The firm said that the UK economy had been surprisingly strong in 2013 and tipped it to remain so until at least until the 2015 General Election.
Andrew Milligan, head of global strategy, said: "The UK equity position has been raised to Heavy taking account of the better prospects for domestic demand into 2014."
SLI expects growth of 2% to 3% in the UK next year. This matches the assessment of the Office for Budget Responsibility which last week upgraded its growth forecast for 2014 to 2.4%, up from 1.8% in March.
There was a suggestion from SLI that political considerations could help sustain the recovery which has been aided by state schemes such as Funding for Lending, which directs cheap funding at banks.
"Growth has surprised to the upside in two countries in 2013, namely the UK and Japan. In both cases, government policy has proven effective in kick starting an expansion, especially for the consumer; although there is a risk that this begins to fade into 2014-15, the electoral cycle would suggest otherwise," Mr Milligan wrote in the latest Global Perspective paper published by SLI.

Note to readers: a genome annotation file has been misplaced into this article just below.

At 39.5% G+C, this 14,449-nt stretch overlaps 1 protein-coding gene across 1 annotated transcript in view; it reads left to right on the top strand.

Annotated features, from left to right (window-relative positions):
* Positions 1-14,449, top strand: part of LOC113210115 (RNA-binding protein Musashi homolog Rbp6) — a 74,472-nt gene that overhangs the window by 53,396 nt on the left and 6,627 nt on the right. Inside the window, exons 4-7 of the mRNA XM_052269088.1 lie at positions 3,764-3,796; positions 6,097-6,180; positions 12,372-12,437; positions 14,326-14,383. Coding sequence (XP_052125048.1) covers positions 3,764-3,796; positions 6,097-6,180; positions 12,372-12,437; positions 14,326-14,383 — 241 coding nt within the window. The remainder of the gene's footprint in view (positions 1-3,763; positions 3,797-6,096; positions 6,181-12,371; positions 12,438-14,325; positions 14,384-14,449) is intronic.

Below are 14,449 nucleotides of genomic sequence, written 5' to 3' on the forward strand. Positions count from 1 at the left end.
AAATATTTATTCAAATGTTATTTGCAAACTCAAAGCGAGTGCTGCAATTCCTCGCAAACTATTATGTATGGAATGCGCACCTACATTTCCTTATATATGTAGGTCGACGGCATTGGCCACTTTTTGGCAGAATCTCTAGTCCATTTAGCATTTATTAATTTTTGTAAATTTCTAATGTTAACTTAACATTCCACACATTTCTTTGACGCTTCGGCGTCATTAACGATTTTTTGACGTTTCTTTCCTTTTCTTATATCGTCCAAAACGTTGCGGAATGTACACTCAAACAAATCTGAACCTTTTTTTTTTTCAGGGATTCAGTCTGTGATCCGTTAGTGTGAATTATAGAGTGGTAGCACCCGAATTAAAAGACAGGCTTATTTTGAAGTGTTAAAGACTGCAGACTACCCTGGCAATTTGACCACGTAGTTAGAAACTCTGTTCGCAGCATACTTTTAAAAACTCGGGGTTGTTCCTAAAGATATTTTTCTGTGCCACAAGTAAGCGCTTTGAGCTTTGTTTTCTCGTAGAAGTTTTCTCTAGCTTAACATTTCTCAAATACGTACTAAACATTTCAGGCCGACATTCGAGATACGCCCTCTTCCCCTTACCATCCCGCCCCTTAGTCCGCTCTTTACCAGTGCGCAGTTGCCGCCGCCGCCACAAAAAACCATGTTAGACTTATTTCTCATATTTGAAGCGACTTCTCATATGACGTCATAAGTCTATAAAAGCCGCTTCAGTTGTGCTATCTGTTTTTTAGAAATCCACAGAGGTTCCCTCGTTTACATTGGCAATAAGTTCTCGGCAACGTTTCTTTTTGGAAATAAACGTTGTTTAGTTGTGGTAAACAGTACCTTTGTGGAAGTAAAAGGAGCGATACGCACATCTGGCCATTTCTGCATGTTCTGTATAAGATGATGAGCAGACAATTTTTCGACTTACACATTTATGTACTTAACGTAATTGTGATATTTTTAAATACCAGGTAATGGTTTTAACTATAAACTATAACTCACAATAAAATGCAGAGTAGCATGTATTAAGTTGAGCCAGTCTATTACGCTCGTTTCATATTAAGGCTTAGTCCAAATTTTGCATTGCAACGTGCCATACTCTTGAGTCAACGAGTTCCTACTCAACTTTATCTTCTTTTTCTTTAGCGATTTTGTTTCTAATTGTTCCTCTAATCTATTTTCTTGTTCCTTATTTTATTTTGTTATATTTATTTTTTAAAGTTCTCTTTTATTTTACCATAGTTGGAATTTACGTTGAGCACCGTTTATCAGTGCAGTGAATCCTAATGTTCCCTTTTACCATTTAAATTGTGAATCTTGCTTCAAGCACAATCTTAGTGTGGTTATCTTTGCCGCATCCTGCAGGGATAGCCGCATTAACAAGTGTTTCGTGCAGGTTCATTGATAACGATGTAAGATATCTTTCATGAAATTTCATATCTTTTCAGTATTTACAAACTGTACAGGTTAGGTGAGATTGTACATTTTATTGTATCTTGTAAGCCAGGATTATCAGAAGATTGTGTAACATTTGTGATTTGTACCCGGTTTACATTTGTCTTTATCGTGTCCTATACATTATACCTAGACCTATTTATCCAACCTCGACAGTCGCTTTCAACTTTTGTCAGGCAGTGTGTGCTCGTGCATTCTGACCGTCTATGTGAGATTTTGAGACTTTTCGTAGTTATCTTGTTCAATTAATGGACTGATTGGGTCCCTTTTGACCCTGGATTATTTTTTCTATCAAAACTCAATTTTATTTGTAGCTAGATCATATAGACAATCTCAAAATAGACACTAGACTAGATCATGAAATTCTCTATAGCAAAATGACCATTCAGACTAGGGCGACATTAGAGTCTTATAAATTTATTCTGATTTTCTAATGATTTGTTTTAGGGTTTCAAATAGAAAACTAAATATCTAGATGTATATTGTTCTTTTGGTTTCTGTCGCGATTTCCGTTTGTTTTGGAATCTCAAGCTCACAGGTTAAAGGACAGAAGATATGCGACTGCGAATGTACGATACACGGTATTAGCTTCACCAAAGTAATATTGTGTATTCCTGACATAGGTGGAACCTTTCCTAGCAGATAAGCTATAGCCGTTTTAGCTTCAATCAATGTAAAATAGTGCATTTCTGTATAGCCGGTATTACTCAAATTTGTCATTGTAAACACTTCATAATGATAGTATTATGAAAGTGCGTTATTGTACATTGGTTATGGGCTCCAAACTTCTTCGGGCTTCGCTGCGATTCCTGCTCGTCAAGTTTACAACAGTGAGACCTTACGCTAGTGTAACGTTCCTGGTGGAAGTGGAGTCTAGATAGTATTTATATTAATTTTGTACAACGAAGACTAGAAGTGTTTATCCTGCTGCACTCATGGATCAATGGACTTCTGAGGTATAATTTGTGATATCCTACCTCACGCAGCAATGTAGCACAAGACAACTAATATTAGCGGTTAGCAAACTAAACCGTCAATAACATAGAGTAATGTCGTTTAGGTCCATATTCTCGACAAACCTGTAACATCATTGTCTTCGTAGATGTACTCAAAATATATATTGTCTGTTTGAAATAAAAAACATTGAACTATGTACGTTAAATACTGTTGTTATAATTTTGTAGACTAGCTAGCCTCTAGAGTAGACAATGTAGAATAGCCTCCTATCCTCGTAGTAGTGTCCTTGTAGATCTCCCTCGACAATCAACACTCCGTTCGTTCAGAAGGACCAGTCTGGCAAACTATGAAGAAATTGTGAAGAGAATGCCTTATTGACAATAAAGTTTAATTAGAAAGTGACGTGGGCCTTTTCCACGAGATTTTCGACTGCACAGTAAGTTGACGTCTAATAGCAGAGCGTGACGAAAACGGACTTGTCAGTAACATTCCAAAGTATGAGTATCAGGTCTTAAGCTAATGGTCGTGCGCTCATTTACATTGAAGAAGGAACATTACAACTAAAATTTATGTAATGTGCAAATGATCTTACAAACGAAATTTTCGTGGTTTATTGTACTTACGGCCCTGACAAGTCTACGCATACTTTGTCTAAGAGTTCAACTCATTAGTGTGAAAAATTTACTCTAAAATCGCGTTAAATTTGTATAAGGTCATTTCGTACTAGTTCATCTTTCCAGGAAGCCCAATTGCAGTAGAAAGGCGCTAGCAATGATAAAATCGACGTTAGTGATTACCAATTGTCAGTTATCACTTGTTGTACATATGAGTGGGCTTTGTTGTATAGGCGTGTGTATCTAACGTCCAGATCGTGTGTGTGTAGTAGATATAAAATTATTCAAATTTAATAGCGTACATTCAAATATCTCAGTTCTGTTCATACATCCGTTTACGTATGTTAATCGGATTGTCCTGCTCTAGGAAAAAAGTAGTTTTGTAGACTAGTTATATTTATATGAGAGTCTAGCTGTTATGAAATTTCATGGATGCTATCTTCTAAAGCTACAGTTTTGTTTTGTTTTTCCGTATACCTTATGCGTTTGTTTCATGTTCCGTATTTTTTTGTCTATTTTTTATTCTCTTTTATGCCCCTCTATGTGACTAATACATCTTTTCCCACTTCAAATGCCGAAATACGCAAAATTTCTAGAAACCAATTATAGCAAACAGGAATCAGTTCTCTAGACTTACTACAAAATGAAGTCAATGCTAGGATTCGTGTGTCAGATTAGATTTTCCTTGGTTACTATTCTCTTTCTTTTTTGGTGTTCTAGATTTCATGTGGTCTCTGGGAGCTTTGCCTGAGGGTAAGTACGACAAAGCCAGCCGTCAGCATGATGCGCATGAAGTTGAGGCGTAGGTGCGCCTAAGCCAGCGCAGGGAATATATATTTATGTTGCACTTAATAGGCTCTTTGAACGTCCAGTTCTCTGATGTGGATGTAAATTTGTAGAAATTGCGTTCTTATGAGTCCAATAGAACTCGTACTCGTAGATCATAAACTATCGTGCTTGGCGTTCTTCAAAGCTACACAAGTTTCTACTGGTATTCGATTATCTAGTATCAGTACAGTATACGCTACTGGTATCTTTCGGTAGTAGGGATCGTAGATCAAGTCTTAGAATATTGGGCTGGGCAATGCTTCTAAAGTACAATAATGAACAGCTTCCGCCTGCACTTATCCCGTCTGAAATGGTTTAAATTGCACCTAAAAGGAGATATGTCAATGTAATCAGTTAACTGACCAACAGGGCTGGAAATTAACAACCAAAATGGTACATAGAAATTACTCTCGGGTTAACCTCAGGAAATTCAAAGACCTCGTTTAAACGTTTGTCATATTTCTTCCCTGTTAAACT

Consumer spending has been a key driver behind the recovery in the economy. However, it has been accompanied by rising borrowing, leading to worries about how sustainable it is.
SLI is not alone in linking the UK's economic path to the electoral cycle.
Trevor Greetham, director of asset allocation at Fidelity Worldwide Investment, said yesterday: "The UK is likely to enjoy an old-style housing boom in the run up to the 2015 General Election."
Mr Milligan said that politics could have a major impact on financial markets in the coming year.
"The house view remains confident about the ability of companies to generate positive cashflows into 2014-15," he said.
"Together with current market valuations, this still suggests investors should remain exposed to riskier assets, primarily equity and real estate.
"The bad news is that government decisions, especially about structural reforms but also fiscal policy and regulation, could periodically have a major impact on market sentiment, generating turbulence in the prices of financial assets."
Looking globally, he said that increased consumer demand, particularly for items like homes and cars, is sufficient to lead to businesses rebuilding their inventories.